There is something new about Spider-Man: Into the Spider-Verse that can be traced squarely to the injection of this fresh blood into the proceedings. Miles is a hero anyone and everyone can relate to, making his animated debut a family-friendly present worth heading to the closest theatre to unwrap at any point throughout this holiday season.
While I have more than my fair share of reservations, on the basis of Ronan and Robbie alone I still think Rourke’s debut is worth a look, and even if Mary Queen of Scots isn’t quite the royal entertainment I was hoping for as matinee fodder is concerned interested viewers could certainly do a heck of a lot worse.
There’s so much to love, so much that held me spellbound, the fact I’m sitting here annoyed that Mortal Engines never works nearly as well as it by all accounts early on looks as if it is going to has me lingering in a state perilously close to anger.
The Quake might not shake, rattle and roll to the same extent its superb forerunner did but that doesn’t mean it also isn’t worthwhile, this bone-chilling sequel an effectively entertaining follow-up I hope fans of the first film take the time to see.
Not going to mince words: I’m in love with idiosyncratic director Yorgos Lanthimos’ mind-bending historical drama-comedy-thriller-satire-political commentary oddity The Favourite.
Vox Lux begins with an act of violence so sudden, so explosive, so exploitive it wouldn’t surprise me if some viewers stop watching barely ten minutes into the movie.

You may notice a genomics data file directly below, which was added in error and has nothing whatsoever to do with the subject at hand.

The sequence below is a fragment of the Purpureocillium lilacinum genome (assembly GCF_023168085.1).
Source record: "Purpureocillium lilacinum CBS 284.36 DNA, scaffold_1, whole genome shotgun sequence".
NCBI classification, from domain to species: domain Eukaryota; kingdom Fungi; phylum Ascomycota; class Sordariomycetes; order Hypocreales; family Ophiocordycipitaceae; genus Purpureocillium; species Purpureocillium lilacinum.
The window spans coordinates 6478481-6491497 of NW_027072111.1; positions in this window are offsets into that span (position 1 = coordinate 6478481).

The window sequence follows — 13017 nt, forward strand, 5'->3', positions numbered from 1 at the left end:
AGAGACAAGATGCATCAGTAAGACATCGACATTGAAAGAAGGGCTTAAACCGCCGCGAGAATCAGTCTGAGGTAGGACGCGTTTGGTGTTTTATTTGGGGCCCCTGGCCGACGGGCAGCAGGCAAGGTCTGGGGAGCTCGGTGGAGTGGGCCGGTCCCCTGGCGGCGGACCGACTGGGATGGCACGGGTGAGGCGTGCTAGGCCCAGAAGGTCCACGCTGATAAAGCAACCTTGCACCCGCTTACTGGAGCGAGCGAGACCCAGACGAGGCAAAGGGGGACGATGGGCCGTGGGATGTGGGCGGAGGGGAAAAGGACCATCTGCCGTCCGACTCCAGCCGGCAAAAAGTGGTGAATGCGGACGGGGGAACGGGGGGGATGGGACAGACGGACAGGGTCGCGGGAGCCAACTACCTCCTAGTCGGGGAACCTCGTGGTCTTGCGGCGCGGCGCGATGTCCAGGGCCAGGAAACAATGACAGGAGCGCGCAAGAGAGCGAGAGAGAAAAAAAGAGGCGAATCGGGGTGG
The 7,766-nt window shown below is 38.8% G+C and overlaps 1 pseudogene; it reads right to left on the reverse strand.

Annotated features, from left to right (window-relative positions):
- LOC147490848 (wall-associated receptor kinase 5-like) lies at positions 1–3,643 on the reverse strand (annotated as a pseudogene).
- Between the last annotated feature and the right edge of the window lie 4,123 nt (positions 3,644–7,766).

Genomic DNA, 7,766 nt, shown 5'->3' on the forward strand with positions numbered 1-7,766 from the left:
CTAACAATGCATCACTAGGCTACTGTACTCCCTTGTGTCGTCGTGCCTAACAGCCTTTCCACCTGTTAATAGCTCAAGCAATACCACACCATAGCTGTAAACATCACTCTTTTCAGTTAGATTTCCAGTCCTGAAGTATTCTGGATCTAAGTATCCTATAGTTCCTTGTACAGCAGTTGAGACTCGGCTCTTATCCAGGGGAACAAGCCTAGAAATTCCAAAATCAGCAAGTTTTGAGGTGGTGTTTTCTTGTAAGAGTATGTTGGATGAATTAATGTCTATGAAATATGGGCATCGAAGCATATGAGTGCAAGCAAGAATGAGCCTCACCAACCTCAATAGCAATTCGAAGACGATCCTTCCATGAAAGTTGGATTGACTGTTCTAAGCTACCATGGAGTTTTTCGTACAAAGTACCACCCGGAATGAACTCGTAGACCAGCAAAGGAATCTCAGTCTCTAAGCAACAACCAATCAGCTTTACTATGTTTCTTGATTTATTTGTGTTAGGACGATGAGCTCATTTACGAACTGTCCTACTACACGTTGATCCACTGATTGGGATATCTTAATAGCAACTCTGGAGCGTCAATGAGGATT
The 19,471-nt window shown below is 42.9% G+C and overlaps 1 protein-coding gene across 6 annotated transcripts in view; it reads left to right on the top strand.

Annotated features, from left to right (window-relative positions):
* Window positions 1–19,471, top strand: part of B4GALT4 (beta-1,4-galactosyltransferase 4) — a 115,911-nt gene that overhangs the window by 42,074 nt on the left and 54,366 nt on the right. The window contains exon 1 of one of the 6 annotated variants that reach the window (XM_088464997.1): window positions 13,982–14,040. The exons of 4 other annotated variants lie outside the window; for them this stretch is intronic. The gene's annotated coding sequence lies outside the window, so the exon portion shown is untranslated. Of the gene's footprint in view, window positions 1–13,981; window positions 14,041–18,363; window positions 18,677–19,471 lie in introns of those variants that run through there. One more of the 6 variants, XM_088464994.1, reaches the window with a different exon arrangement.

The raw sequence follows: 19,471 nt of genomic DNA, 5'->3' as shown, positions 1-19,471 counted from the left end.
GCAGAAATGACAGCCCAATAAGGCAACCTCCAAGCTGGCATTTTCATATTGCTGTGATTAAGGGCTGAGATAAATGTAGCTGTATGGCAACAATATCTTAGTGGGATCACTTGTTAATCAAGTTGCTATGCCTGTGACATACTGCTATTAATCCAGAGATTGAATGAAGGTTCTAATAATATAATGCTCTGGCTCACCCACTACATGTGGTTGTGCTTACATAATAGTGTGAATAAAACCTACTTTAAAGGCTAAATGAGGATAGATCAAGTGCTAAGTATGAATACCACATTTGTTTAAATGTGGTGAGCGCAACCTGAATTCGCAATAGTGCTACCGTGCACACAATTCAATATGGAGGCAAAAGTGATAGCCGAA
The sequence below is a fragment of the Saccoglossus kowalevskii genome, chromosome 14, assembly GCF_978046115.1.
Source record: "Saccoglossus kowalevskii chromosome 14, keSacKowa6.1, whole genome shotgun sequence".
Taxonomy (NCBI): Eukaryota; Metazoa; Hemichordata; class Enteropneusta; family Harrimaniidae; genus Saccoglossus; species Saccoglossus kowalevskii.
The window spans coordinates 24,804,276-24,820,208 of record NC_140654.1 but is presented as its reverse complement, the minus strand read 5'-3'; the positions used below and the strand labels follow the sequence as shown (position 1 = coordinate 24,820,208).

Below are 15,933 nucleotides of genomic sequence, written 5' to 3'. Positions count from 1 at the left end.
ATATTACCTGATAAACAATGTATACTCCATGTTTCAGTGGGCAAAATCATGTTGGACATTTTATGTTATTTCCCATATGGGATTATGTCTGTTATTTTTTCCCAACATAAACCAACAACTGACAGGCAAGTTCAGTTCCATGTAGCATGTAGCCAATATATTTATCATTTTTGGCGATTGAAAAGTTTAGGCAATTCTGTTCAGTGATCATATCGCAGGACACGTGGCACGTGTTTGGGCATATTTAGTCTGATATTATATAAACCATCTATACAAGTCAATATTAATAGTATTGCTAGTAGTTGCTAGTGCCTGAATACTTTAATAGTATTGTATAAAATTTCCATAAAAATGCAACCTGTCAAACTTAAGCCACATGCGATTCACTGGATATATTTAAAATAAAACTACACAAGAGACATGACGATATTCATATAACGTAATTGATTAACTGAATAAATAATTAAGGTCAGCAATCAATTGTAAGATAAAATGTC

Roma is a feast. It is a feast for the eyes. It is a feast for the senses. Most of all, writer/director Alfonso Cuarón’s latest is a feast for the soul, this meditative marvel of memory, regret, friendship, family, history and love a majestic treasure trove of emotion that is stunning in its empathetically human largess.
Anna and the Apocalypse is a spectacular blood-soaked blast of mirth, mayhem and music, and even if this might be the end of the world the filmmakers have still delivered a raucous celebration of high school Sturm und Drang that’s an apocalyptic delight I cannot wait to watch, and sing along with, again sometime soon.
I didn’t give Mick Garris’ Sleepwalkers enough credit back in 1992. It’s a much better film than I originally stated filled with some deliciously devious moments. At the same time, it’s still not the most memorable supernatural offering of the era, and even with Stephen King’s name front and center this still feels like a middle-of-the-road tale from the iconic author than it does one of his essential pieces of horror fiction.